Monday, April 6, 2009


We spent an hour or so this morning visiting our next-door neighbor and her sweet new baby, Charlie.  Each of my girls got to take a turn holding him, and they were both breathtakingly still and gentle (and strangely proud) as they supported his tiny, wobbly body.  Charlie's big brother was romping all around, alternating between joyous rambunctiousness and wailing despair, much as Annie did when she was the newly-christened big sister; the house had been invaded by all those newborn-y things (teeny-tiny diapers, breastmilk storage bags, the bouncy seat); and my neighbor was, I suspect, both blissed out on newborn love and the most tired she's ever been.  

I was reminded of my own similar experience, now over two years ago, balancing the needs of a newborn with the demands of a toddler.  Back then, I was the household's attending surgeon:  my presence was required every single minute of every single day.  I was nursing exclusively; nobody could "fill in" for me and do the procedures I usually did.  There were no sick days, no vacation time.  No matter how tired that surgeon is, how weary of performing the same procedures over and over, she must show up every day and every night or those in her charge will not thrive.  

We're not in that phase, anymore.  Now, it's more like I'm the on-call ER physician.  She might get a day or two off, here and there, and there might be whole stretches of time during the shift when it's quiet and nobody needs her services.  But at any given moment, her pager will go off, and she must drop everything she's doing to attend to the emergency.  Other doctors can fill in for her, but her patients notice when she's gone, and they complain.  Sometimes lots of emergencies happen simultaneously and the ER physician has to perform triage, deciding which need gets first priority and which problems will be dealt with later.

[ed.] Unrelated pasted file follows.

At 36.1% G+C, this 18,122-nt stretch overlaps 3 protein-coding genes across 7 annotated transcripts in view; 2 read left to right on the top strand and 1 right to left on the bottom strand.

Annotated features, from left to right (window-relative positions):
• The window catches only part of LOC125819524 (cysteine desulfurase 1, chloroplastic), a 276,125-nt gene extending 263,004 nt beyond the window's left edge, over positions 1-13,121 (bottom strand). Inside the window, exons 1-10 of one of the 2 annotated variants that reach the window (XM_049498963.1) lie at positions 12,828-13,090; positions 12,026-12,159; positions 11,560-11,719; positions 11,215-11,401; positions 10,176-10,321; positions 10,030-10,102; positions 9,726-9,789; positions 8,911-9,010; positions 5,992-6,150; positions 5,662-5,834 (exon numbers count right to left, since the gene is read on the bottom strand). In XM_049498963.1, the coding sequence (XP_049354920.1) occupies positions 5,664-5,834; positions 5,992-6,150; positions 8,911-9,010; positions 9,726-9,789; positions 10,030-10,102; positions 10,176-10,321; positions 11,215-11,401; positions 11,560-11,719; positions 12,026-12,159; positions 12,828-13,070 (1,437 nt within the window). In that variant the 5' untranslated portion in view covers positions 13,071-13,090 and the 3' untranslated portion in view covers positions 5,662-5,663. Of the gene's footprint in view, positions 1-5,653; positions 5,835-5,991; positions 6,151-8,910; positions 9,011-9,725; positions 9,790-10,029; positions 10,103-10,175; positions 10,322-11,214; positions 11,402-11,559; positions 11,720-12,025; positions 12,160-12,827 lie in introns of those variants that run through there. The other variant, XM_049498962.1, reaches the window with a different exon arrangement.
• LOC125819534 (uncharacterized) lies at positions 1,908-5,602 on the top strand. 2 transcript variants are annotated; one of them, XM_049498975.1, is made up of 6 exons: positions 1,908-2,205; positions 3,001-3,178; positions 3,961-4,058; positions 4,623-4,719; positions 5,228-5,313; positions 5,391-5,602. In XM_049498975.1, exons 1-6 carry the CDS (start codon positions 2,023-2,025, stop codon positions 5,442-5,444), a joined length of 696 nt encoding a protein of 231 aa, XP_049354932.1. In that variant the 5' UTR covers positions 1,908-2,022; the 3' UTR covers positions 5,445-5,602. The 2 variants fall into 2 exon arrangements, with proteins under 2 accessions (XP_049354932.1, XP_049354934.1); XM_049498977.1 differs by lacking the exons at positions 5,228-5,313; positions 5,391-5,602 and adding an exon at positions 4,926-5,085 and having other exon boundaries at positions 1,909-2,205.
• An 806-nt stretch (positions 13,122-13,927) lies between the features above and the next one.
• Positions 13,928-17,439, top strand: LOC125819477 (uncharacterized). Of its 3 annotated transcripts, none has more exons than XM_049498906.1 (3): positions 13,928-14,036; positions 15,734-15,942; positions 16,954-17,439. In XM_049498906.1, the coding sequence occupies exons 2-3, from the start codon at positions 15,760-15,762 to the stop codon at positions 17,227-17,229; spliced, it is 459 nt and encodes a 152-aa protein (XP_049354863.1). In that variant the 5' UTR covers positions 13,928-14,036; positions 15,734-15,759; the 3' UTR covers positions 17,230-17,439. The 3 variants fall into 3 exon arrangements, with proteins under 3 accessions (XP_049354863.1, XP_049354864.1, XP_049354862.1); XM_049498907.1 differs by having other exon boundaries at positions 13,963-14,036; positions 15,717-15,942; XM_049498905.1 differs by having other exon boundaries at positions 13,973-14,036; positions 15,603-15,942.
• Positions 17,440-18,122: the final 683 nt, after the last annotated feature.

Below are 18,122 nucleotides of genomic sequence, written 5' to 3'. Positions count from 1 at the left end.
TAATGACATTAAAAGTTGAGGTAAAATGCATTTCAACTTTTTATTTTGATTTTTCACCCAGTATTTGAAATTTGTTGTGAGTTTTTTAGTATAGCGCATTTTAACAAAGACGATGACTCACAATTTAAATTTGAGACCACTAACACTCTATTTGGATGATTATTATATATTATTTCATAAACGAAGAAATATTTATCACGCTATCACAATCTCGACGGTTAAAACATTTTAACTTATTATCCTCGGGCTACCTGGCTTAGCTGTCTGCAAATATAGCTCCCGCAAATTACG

This phase is less physically exhausting (there's more sleep to go around, for sure) but more emotionally draining.  It's hard to start something (a piece of writing, a phone call, dinner) and give it my full attention, knowing that in all likelihood I'll be interrupted at least three times before I'm done.  It's less predictable, harder to quantify.  I recently finished the book The Ten-Year Nap by Meg Wolitzer (and my book club will discuss it next week); here's a section I highlighted that I think describes this phase particularly well:

There was always so much to do:  There were lists and plans and schedules that were essential to a well-run household and that were still laughable, almost hysterically, tedious.  You, the brainy, restless female, were the one who had to keep your family life rolling forward like a tank.  You, of all people, were in charge of snacks.  Your hands tore apart the cellophane on six-packs of juice boxes, while your head cocked to hold a cordless phone into which you spoke the words "Maureen?  Hi, it's Mason Buckner's mom.  I'm calling to set up a playdate with Jared."  

You had to say "playdate" - that nonword that had been so easily welcomed into the lexicon - and you had to say it without irony.  Certainly, you could focus the thick, keen lens of your intellect on the greater world if you wanted . . . but you would have to do this on your own time, between plans.  You were the gatekeeper and nerve center and the pulsing, chugging heart of your family, the one whom everyone came to and needed things from.  You were the one who had to coax that unconscious child from his bed, day upon day.

After the girls held Charlie, I scooped him up and onto my left shoulder, paused to smell his small green pajama-clad wad of a body, thought about how, if Jemma had been a boy, we would have named him Charlie (after my dad).  And wondered (still, again) if this ER doc has it in her to go back to the surgery rotation one more time.

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